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Solutions for Chapter 8.3: Linear Algebra and Its Applications 4th Edition

Linear Algebra and Its Applications | 4th Edition | ISBN: 9780321385178 | Authors: David C. Lay

Full solutions for Linear Algebra and Its Applications | 4th Edition

ISBN: 9780321385178

Linear Algebra and Its Applications | 4th Edition | ISBN: 9780321385178 | Authors: David C. Lay

Solutions for Chapter 8.3

Solutions for Chapter 8.3
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Textbook: Linear Algebra and Its Applications
Edition: 4
Author: David C. Lay
ISBN: 9780321385178

Since 24 problems in chapter 8.3 have been answered, more than 35504 students have viewed full step-by-step solutions from this chapter. This expansive textbook survival guide covers the following chapters and their solutions. Chapter 8.3 includes 24 full step-by-step solutions. This textbook survival guide was created for the textbook: Linear Algebra and Its Applications, edition: 4. Linear Algebra and Its Applications was written by and is associated to the ISBN: 9780321385178.

Key Math Terms and definitions covered in this textbook
  • Affine transformation

    Tv = Av + Vo = linear transformation plus shift.

  • Cayley-Hamilton Theorem.

    peA) = det(A - AI) has peA) = zero matrix.

  • Characteristic equation det(A - AI) = O.

    The n roots are the eigenvalues of A.

  • Cholesky factorization

    A = CTC = (L.J]))(L.J]))T for positive definite A.

  • Echelon matrix U.

    The first nonzero entry (the pivot) in each row comes in a later column than the pivot in the previous row. All zero rows come last.

  • Eigenvalue A and eigenvector x.

    Ax = AX with x#-O so det(A - AI) = o.

  • Elimination.

    A sequence of row operations that reduces A to an upper triangular U or to the reduced form R = rref(A). Then A = LU with multipliers eO in L, or P A = L U with row exchanges in P, or E A = R with an invertible E.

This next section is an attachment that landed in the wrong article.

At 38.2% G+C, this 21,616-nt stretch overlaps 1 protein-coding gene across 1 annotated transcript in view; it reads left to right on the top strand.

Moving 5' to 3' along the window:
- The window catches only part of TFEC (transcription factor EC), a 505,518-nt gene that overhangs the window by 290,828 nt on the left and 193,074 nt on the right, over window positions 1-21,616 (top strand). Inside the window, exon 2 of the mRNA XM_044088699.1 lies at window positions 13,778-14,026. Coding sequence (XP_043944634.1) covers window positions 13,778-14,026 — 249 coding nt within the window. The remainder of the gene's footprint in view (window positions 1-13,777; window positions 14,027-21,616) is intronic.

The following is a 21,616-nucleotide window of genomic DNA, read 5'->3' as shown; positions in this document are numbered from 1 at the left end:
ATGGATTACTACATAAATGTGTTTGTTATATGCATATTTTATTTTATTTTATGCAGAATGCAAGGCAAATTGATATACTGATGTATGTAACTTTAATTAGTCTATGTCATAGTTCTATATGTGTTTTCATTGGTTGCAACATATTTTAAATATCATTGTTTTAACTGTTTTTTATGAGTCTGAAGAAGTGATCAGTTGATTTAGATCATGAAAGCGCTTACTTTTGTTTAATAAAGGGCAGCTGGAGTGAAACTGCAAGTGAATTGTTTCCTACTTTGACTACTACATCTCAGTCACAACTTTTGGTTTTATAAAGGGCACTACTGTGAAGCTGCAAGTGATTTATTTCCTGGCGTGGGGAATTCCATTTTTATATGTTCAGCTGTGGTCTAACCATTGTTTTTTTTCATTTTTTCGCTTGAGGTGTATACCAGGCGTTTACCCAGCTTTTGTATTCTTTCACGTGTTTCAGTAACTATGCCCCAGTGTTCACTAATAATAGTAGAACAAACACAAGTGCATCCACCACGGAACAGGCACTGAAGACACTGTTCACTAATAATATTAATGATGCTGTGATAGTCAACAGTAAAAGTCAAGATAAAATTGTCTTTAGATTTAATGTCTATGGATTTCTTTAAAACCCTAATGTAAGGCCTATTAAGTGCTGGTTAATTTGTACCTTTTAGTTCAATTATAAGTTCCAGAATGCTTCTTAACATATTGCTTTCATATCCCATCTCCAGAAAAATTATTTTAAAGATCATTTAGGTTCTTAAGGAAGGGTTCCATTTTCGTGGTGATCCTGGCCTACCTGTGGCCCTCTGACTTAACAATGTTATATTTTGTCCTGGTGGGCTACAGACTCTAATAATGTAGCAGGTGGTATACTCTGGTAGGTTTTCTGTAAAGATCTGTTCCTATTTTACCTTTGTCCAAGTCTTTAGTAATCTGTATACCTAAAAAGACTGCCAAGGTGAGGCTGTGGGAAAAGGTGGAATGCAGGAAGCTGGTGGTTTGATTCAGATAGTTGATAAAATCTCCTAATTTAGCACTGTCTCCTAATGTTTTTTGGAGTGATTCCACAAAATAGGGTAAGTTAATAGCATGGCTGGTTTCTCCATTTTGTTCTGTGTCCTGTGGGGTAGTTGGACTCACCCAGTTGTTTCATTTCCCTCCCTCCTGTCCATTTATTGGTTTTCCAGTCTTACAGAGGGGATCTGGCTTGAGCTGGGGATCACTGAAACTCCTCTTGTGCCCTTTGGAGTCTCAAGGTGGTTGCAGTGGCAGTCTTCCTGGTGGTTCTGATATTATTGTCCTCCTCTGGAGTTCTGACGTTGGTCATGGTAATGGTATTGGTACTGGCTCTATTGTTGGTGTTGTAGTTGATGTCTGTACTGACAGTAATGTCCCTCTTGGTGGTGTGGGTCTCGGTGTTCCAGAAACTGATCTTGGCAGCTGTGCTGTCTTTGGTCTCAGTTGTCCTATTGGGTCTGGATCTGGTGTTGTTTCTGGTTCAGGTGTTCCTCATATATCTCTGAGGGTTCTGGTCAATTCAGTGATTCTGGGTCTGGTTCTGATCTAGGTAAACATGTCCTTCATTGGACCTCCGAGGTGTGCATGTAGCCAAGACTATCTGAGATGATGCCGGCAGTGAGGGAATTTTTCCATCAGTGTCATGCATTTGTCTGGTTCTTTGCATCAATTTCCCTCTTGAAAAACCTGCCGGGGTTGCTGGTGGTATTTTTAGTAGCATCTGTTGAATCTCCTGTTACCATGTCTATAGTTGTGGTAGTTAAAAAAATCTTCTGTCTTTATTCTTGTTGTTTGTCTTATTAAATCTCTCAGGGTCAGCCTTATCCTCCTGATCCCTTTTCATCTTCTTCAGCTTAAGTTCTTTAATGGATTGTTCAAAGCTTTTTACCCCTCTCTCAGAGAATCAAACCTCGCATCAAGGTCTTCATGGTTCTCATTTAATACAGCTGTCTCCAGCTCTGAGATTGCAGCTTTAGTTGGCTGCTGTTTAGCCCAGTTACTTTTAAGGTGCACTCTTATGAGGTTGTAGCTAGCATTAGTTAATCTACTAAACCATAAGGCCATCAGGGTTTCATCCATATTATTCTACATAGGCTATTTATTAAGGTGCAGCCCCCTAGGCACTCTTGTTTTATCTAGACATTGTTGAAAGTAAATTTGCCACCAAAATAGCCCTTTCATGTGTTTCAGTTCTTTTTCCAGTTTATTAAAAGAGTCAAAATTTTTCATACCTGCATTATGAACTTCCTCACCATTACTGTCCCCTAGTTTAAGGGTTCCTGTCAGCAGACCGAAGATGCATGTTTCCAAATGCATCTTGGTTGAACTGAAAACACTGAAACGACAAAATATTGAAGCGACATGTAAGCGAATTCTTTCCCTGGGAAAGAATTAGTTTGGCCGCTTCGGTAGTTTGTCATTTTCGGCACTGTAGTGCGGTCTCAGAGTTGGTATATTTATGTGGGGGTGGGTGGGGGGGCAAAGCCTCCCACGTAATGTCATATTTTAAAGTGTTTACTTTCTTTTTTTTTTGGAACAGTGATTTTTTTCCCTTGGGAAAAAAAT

• Factorization

    A = L U. If elimination takes A to U without row exchanges, then the lower triangular L with multipliers eij (and eii = 1) brings U back to A.

  • Hankel matrix H.

    Constant along each antidiagonal; hij depends on i + j.

  • Identity matrix I (or In).

    Diagonal entries = 1, off-diagonal entries = 0.

  • Markov matrix M.

    All mij > 0 and each column sum is 1. Largest eigenvalue A = 1. If mij > 0, the columns of Mk approach the steady state eigenvector M s = s > O.

  • Nilpotent matrix N.

    Some power of N is the zero matrix, N k = o. The only eigenvalue is A = 0 (repeated n times). Examples: triangular matrices with zero diagonal.

  • Nullspace N (A)

    = All solutions to Ax = O. Dimension n - r = (# columns) - rank.

  • Outer product uv T

    = column times row = rank one matrix.

  • Particular solution x p.

    Any solution to Ax = b; often x p has free variables = o.

  • Pivot columns of A.

    Columns that contain pivots after row reduction. These are not combinations of earlier columns. The pivot columns are a basis for the column space.

  • Saddle point of I(x}, ... ,xn ).

    A point where the first derivatives of I are zero and the second derivative matrix (a2 II aXi ax j = Hessian matrix) is indefinite.

  • Stiffness matrix

    If x gives the movements of the nodes, K x gives the internal forces. K = ATe A where C has spring constants from Hooke's Law and Ax = stretching.

  • Tridiagonal matrix T: tij = 0 if Ii - j I > 1.

    T- 1 has rank 1 above and below diagonal.

  • Vandermonde matrix V.

    V c = b gives coefficients of p(x) = Co + ... + Cn_IXn- 1 with P(Xi) = bi. Vij = (Xi)j-I and det V = product of (Xk - Xi) for k > i.

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